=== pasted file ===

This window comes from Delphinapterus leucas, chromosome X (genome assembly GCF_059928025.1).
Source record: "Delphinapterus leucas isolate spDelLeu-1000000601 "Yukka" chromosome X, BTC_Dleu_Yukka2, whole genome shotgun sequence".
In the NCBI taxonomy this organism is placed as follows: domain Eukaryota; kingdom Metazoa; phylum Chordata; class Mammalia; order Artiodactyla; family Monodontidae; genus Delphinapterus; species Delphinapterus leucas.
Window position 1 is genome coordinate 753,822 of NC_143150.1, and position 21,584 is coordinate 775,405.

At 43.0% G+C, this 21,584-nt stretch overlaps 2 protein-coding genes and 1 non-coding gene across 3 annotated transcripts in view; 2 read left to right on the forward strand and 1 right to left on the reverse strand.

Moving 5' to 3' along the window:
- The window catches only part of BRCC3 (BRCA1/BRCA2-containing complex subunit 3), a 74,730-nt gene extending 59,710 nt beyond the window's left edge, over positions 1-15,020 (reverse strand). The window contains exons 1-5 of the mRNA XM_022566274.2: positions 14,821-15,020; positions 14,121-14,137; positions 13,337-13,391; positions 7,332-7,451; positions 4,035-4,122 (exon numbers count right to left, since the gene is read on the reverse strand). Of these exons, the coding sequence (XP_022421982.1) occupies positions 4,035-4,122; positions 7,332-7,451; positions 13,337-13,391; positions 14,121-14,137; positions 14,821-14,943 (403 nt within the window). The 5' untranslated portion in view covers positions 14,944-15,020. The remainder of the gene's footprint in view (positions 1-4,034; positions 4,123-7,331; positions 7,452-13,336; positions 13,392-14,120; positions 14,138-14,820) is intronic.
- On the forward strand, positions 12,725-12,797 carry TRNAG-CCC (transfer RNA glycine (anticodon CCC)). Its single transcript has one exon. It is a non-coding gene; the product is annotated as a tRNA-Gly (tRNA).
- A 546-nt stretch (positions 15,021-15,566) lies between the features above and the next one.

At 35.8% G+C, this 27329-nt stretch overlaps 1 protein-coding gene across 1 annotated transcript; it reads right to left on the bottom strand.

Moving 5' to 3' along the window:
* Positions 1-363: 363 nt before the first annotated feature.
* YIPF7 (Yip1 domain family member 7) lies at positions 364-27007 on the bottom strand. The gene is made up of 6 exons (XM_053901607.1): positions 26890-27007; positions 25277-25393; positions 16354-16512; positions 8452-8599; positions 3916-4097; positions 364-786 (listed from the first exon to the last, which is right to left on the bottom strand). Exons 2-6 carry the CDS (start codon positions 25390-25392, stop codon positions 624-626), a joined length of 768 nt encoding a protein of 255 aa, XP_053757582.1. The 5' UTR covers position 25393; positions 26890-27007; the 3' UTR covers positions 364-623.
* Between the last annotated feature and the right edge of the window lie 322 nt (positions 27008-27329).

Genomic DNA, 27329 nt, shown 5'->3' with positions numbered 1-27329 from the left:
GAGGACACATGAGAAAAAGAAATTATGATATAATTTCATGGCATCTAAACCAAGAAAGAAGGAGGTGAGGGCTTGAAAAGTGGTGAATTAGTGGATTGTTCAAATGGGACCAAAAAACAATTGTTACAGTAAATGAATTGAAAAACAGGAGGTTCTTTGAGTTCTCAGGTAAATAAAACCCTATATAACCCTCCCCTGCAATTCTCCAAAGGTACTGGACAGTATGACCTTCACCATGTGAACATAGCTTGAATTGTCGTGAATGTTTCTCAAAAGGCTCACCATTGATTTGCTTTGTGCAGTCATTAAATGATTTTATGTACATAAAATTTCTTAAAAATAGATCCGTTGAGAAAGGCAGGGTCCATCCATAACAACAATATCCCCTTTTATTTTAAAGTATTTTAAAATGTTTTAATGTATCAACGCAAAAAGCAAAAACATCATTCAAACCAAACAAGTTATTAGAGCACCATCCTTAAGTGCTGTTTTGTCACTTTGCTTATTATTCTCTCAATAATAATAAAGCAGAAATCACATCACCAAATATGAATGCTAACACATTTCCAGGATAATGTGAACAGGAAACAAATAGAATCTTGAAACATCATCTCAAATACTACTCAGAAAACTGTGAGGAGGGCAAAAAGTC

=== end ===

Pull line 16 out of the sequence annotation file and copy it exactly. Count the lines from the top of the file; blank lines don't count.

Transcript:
GAGGACACATGAGAAAAAGAAATTATGATATAATTTCATGGCATCTAAACCAAGAAAGAAGGAGGTGAGGGCTTGAAAAGTGGTGAATTAGTGGATTGTTCAAATGGGACCAAAAAACAATTGTTACAGTAAATGAATTGAAAAACAGGAGGTTCTTTGAGTTCTCAGGTAAATAAAACCCTATATAACCCTCCCCTGCAATTCTCCAAAGGTACTGGACAGTATGACCTTCACCATGTGAACATAGCTTGAATTGTCGTGAATGTTTCTCAAAAGGCTCACCATTGATTTGCTTTGTGCAGTCATTAAATGATTTTATGTACATAAAATTTCTTAAAAATAGATCCGTTGAGAAAGGCAGGGTCCATCCATAACAACAATATCCCCTTTTATTTTAAAGTATTTTAAAATGTTTTAATGTATCAACGCAAAAAGCAAAAACATCATTCAAACCAAACAAGTTATTAGAGCACCATCCTTAAGTGCTGTTTTGTCACTTTGCTTATTATTCTCTCAATAATAATAAAGCAGAAATCACATCACCAAATATGAATGCTAACACATTTCCAGGATAATGTGAACAGGAAACAAATAGAATCTTGAAACATCATCTCAAATACTACTCAGAAAACTGTGAGGAGGGCAAAAAGTC